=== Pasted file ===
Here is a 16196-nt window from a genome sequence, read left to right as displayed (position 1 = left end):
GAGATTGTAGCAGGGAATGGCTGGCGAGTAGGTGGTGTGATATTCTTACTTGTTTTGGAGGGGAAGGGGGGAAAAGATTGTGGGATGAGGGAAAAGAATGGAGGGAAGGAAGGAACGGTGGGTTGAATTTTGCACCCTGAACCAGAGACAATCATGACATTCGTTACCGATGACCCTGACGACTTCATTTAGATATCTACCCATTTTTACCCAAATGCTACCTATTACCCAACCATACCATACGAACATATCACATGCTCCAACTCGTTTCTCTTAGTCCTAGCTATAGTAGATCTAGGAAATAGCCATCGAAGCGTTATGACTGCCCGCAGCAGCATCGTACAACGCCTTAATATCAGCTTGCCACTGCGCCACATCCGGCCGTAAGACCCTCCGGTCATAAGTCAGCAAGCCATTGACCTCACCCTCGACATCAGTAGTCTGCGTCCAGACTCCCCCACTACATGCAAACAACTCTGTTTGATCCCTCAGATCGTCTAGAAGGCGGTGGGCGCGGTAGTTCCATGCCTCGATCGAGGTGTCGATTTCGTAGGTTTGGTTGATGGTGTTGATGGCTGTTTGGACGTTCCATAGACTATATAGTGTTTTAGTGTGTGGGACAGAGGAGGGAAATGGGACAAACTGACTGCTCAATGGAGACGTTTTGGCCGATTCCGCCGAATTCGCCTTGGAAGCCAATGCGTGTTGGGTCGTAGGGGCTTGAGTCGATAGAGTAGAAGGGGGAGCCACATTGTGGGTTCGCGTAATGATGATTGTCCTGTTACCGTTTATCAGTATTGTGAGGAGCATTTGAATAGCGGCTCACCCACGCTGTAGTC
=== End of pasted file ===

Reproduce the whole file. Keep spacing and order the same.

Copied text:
Here is a 16196-nt window from a genome sequence, read left to right as displayed (position 1 = left end):
GAGATTGTAGCAGGGAATGGCTGGCGAGTAGGTGGTGTGATATTCTTACTTGTTTTGGAGGGGAAGGGGGGAAAAGATTGTGGGATGAGGGAAAAGAATGGAGGGAAGGAAGGAACGGTGGGTTGAATTTTGCACCCTGAACCAGAGACAATCATGACATTCGTTACCGATGACCCTGACGACTTCATTTAGATATCTACCCATTTTTACCCAAATGCTACCTATTACCCAACCATACCATACGAACATATCACATGCTCCAACTCGTTTCTCTTAGTCCTAGCTATAGTAGATCTAGGAAATAGCCATCGAAGCGTTATGACTGCCCGCAGCAGCATCGTACAACGCCTTAATATCAGCTTGCCACTGCGCCACATCCGGCCGTAAGACCCTCCGGTCATAAGTCAGCAAGCCATTGACCTCACCCTCGACATCAGTAGTCTGCGTCCAGACTCCCCCACTACATGCAAACAACTCTGTTTGATCCCTCAGATCGTCTAGAAGGCGGTGGGCGCGGTAGTTCCATGCCTCGATCGAGGTGTCGATTTCGTAGGTTTGGTTGATGGTGTTGATGGCTGTTTGGACGTTCCATAGACTATATAGTGTTTTAGTGTGTGGGACAGAGGAGGGAAATGGGACAAACTGACTGCTCAATGGAGACGTTTTGGCCGATTCCGCCGAATTCGCCTTGGAAGCCAATGCGTGTTGGGTCGTAGGGGCTTGAGTCGATAGAGTAGAAGGGGGAGCCACATTGTGGGTTCGCGTAATGATGATTGTCCTGTTACCGTTTATCAGTATTGTGAGGAGCATTTGAATAGCGGCTCACCCACGCTGTAGTC